Updated 2 years 10 months ago

Ernest Hemingway once said: "The life of a man, told truly, is a novel".

In that case, we hope Mr. Ma's life can be considered a literary masterpiece. Mr. Ma was our final Service Learning partner. He is currently 73 years old. He is native to XiZhou; having lived here all his life, he has witnessed XiZhou's growth over time. With three sons who return to visit him every once in a while, Mr. Ma lives with his wife in House 152, just a few minutes away from the Mosque. 

Throughout our many interactions, our entire Service Learning group has come to know Mr. Ma and Mrs. Ma as a faithful, welcoming couple. Mr. Ma is a devout Muslim. He attends Salat, a required religious practice, up to five times a day. Mr. Ma says that his religion has taught him to be resilient and tolerant towards the challenges he has had to overcome. He has faced many hardships throughout his life, including having to deal with his poor family background during the Great Leap Forward/Cultural Revolution. Because his family was extremely affluent and educated at the time, they were considered a target of the Party. Mr. Ma reports his family struggled to eat and satisfy basic needs during the time. He continued practicing his religion in secret, performing Salat in his own room. Mr. Ma offered us a glimpse into his beliefs by allowing us to watch the evening prayer at the Mosque and even taping his cleanings ('ablution') before each Salat. Mr. Ma is a greatly faithful man, both to his family and to his religion.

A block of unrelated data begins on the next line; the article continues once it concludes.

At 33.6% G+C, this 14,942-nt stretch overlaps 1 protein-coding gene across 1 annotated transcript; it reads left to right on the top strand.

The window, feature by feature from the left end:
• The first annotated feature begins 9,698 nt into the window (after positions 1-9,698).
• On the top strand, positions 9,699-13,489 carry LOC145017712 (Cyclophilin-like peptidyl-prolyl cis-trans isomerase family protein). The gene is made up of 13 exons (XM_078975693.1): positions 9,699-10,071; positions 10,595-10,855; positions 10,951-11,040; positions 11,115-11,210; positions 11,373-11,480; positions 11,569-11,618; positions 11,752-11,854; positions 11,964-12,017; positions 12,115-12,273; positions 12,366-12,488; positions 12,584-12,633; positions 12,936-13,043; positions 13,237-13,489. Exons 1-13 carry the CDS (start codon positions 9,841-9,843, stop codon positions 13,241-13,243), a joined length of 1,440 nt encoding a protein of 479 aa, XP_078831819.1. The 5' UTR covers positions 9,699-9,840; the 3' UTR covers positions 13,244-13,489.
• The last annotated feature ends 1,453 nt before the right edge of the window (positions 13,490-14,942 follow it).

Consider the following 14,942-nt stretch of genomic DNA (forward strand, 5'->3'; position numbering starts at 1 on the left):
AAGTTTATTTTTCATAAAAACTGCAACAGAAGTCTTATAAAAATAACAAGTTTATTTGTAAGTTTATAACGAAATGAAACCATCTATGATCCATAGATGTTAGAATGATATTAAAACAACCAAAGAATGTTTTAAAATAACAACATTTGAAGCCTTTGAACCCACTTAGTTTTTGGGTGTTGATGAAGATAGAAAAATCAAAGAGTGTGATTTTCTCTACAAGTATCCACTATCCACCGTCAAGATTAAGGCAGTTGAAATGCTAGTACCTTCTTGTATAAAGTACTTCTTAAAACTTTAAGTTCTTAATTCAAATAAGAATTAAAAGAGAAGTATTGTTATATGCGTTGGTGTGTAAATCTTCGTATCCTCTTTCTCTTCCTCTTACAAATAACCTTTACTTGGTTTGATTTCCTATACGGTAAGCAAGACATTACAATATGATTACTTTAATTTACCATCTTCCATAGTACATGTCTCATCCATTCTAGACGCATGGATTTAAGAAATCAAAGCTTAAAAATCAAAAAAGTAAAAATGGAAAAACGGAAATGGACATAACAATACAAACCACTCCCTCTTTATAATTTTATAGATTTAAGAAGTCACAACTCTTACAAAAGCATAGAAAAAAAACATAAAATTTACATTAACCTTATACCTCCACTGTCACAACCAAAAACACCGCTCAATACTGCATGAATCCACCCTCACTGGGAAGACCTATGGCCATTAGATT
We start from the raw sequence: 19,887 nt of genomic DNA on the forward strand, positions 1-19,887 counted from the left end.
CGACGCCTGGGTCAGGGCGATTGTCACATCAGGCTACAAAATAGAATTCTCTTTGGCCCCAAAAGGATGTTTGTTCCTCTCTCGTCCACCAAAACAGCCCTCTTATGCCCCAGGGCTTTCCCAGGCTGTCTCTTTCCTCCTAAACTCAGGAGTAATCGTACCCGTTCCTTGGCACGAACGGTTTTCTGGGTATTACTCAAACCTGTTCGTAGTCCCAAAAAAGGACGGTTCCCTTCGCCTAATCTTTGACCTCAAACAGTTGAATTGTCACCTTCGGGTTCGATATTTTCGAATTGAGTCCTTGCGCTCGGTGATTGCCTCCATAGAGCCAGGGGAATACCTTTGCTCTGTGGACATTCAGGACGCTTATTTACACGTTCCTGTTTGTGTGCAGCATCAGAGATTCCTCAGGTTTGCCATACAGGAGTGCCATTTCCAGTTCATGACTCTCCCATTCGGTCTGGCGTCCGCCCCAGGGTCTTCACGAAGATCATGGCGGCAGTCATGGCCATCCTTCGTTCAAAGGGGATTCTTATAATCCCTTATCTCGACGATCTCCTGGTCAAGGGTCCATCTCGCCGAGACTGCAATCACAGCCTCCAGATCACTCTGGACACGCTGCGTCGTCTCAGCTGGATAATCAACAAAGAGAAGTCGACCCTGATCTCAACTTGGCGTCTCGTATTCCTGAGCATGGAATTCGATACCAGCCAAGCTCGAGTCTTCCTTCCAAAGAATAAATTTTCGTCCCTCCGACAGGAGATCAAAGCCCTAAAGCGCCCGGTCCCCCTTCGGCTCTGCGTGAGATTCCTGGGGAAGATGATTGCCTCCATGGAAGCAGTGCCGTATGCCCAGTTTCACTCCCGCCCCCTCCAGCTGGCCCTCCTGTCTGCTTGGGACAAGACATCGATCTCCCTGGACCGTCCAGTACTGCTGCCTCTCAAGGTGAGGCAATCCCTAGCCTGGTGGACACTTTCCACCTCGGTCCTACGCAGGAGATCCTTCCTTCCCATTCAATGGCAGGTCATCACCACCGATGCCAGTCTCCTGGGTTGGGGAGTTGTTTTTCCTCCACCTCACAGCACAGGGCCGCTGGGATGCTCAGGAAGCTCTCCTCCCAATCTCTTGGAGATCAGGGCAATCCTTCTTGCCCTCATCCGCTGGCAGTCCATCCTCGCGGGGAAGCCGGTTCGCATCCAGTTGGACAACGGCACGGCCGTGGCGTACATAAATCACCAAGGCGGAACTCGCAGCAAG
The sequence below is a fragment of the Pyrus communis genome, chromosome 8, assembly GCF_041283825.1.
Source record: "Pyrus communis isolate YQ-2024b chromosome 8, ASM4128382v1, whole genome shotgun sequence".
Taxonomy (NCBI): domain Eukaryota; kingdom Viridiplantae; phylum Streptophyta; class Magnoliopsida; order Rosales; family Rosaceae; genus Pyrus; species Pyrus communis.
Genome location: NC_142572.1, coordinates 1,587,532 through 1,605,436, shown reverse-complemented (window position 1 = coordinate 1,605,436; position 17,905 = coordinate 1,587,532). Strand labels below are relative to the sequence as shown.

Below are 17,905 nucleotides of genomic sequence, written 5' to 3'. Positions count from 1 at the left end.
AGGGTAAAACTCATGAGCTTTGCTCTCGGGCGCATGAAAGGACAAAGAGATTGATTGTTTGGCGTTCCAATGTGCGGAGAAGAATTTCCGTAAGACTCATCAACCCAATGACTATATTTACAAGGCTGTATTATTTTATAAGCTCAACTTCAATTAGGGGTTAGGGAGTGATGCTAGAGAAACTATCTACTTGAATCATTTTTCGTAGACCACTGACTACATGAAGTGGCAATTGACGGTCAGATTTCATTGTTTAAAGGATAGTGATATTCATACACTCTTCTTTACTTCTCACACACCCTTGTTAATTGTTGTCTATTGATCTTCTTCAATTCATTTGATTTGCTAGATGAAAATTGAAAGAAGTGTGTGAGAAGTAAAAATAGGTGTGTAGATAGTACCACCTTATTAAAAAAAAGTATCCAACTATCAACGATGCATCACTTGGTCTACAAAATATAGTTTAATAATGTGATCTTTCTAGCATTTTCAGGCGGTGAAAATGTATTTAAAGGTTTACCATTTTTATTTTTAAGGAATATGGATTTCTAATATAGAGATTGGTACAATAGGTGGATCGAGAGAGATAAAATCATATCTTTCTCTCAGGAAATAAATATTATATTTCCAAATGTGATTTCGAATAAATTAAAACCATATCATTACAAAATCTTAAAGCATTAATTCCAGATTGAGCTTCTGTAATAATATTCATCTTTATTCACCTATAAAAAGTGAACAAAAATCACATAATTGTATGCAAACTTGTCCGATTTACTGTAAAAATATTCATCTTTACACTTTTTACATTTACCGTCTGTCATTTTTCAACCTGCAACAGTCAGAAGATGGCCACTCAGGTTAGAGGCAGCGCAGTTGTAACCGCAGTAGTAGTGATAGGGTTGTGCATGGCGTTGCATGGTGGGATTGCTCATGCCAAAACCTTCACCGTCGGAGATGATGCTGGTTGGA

Mr. Ma and his wife have been friends since childhood. They grew up together in the same community, as the same minority; Mr. Ma still remembers the exact number of their old houses. He always greets her warmly before entering the house, and the two seem to have developed a companionship that is made only through years of cooperation and interaction. We also had a chance to witness an interaction between Mr. Ma and his son; playful banter flows easily between the two, speaking of days when Mr. Ma was the most feared figure in the household. Mr. Ma and his family have developed such a close bond; he and his wife always have their doors open for whichever family member decides to stop by out of the blue. Mr. Ma has ten siblings, five of which are still present today, and they always find time to bring by treats and stories whenever they can. 

Mr. Ma also shared with us many observations from the past. Mr. Ma used to live in one of the oldest houses of XiZhou; it has been located in XiZhou from the start of the Qing Dynasty. According to Mr. Ma, many of the old houses had many decorations on the doors and windows. However, there were many policies at the time (mainly, the Four Olds) that outlawed the existence of such decorations. The Red Guards destroyed many of the furniture and artwork in his house. His father was also labeled a counterrevolutionary for speaking up against the government. Mr. Ma tells us of the time sadly. However, he also tells us that XiZhou has grown greatly in improving the life of its residents. He now enjoys a simple, pleasant life with his wife. 

Mr. Ma tells us that he feels great disappointment that children our age do not focus much on past history. He says: "In order to succeed in life, one must have dreams, ambitions, and knowledge." Mr. Ma says society has evolved to become "all fancy", and everyone seems to be repeating stupid actions because no one is bothering to look back to the past. He has many insights into modern society; coming from a unique background, he is a strong believer in the fact that hardships shape the person.